An Arab Christian Community

Almost all (99%+) of the Arabs in Chile – Palestinians, Lebanese, Syrians – are Christian.  In toto, there are about 800,000 Arab-Chileans out of a population of 17 million; about 5% of the population.

They are multi-generational. About 80% or more of the Palestinians in Chile have one ancestor who came to Chile before 1930.

The Arabs did not all of a sudden arrive in 1948 fleeing the Nakba, and join to conspire with fleeing Nazis in a plan to regroup and then attack Israel.

Such is the stuff of Hollywood, and modern propaganda; and it is sheer silliness. (Click Here) for an exposition on this silliness.

The Arabs came chiefly from 3 areas: Palestine, Syria, and Lebanon. What distinguishes Chile, however, from other South American nations, is the enormity of Palestinian immigration. In other South American countries, the Maronites/Syrian Orthodox would be the chief Arab immigrants and would set the tone. In Chile, the Christian Palestinians would set the tone.

Today, Chile has about 400-500,000 Palestinian Christians which is about three times the number of Palestinian Christians as there are in the Mideast. Syria and Jordan have more Palestinians, but those are Muslims.

In terms of Christian Palestinians, Chile has the largest number in the world.

The Palestinian immigrations came from four Christian (at that time) towns: Bethlehem, Beit Jala, Beit Sahour, and Beit Safafa (which Israel annexed into the Eastern Part of Jerusalem). Many came to escape enforced military service in the Ottoman Empire, which at that time was pretty harsh for a Christian.

For the first generation, the Arabs suffered discrimination. They were even mislabelled as Turks, since they came in on Ottoman passports. Unlike Germans and Italians (and other preferred European stocks), Chile was not eager for Arab immigrants. The Chileans had wanted white immigrants, preferably Nordics, even going so far as to subsidize European immigrant colonies. But the incoming despised Arab newcomers were on their own.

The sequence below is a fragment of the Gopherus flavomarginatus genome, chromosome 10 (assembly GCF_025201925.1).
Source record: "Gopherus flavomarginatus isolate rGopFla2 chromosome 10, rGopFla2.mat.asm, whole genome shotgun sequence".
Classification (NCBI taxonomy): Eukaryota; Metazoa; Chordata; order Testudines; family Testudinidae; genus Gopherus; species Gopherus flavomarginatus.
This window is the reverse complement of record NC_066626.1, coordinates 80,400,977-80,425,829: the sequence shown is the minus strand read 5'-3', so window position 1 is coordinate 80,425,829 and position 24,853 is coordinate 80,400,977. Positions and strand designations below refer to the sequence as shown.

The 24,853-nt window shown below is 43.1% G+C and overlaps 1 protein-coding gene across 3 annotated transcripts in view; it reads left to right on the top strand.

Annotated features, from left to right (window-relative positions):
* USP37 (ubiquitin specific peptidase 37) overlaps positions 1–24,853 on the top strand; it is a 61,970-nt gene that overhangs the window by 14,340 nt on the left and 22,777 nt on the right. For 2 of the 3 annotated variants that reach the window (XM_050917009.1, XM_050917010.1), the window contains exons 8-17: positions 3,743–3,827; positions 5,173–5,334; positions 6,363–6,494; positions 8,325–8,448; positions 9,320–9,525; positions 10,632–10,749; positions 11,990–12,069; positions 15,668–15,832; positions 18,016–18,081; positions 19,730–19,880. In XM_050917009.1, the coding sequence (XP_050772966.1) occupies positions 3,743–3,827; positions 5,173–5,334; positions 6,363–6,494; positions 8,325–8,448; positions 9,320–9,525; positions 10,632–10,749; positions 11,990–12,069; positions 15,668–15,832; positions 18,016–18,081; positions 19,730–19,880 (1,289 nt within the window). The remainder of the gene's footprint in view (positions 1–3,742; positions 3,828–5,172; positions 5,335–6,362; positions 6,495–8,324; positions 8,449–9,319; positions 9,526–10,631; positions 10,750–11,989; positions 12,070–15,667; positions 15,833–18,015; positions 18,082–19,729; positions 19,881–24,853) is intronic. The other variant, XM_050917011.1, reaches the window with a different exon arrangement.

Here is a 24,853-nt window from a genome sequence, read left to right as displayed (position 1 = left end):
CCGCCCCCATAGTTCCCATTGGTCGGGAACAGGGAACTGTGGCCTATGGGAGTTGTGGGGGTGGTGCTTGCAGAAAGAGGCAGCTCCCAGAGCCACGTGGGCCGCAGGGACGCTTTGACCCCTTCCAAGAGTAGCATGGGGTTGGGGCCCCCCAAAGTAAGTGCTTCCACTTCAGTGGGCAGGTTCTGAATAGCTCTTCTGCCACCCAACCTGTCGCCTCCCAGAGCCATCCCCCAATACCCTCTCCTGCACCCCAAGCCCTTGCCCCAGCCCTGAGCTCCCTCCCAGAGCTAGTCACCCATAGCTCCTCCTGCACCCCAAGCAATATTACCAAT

Though these Arabs were Christian, this is what they were subjected to:

Source: Wikipedia: Palestinian Community in Chile

Whether they are Mahometans or Buddhists, what one can see and smell from far, is that they are more dirty than the dogs of Constantinople…

Ironic, since many were from the vary same branch of Christianity (Roman Catholic or Orthdox, the older liturgical denominations) that the Chileans were from; and were fleeing Turkish rule.

By the second generation, they had become middle class and accepted. Some became rich enough to inspire awe. Some of the wealthiest people in Chile were Arab.

By 1947, they had enough organized clout to force Chile’s pro-Zionist government to abstain on the UN Partition vote for Palestine.

The initially despised had become the elite.

By 1970, about 70% were marrying outside the community. Their assimilation was complete. Today you would have Spanish-Palestinian, Italian-Palestinian, German-Palestinian, and probably even a few Jewish-Palestinian intermarriages in Chile.

This roughly is the mirror image of Jewish success in America, even down to intermarriage, which is at about 50% in the USA for Jews.

In this, the Arabs of Chile replicated the success of Jews in America, in almost the same time span and era. Like American Jews, initially assimilation was their first goal; but like American Jews today, they are re-discovering their roots: in their case Arabic.


San Jorge (George) Cathedral, Santiago Chile
Though assimilated and intermarried now, they still maintain their roots.
Original Source

Most Arab Chileans no longer speak Arabic, but clearly maintain a very strong connection to their past.

1) Many have intermarried. Some of the people in the video look almost German in ancestry.

2) What is also clear is that they have pride in their Arab roots. Notice the book in the video: The Strength of Roots (2:33), with a Syrian eagle on it. Notice: Monsignor Siluan, an Arabic surname.

3) The majority belong to Orthodox Christianity, rather than the majority Catholicism of Chile. This in itself is an expression of ethnic pride.